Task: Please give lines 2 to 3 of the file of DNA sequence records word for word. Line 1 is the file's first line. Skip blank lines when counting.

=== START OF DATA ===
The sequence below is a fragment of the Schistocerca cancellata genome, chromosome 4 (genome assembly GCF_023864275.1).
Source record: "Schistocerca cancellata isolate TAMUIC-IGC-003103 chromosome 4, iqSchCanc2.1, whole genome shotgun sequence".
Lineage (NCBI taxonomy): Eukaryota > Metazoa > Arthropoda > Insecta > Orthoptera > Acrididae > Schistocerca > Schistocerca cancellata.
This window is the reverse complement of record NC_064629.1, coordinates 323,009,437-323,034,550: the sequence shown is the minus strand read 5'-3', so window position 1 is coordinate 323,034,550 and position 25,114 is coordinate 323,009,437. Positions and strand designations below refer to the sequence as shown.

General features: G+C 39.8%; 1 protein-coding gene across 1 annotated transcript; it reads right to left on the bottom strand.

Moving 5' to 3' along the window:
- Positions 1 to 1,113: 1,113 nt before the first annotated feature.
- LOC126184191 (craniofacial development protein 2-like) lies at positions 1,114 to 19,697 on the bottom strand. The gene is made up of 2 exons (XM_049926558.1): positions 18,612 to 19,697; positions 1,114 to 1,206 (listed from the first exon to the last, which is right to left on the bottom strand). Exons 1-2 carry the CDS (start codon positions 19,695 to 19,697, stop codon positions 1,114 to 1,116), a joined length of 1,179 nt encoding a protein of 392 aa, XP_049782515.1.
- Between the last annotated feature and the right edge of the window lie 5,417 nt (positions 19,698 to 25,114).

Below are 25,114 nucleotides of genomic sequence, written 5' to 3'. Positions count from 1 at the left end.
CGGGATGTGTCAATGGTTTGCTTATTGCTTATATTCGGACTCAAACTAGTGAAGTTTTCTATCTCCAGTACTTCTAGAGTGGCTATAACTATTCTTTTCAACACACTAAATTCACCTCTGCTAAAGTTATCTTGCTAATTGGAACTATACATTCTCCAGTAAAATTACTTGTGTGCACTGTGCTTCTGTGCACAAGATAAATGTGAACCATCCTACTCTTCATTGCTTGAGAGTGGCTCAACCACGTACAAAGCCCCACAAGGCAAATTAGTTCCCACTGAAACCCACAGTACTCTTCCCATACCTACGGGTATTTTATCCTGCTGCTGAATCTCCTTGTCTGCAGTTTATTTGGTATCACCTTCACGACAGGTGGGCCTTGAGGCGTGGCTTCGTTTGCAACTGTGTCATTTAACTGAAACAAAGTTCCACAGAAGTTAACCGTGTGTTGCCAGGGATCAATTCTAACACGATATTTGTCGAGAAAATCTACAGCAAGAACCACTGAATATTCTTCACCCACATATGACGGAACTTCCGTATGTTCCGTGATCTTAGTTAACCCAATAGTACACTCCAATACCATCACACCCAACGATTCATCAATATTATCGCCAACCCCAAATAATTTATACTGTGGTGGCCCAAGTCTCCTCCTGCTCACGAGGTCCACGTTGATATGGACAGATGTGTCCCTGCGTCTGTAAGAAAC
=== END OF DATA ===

Source record: "Schistocerca cancellata isolate TAMUIC-IGC-003103 chromosome 4, iqSchCanc2.1, whole genome shotgun sequence".
Lineage (NCBI taxonomy): Eukaryota > Metazoa > Arthropoda > Insecta > Orthoptera > Acrididae > Schistocerca > Schistocerca cancellata.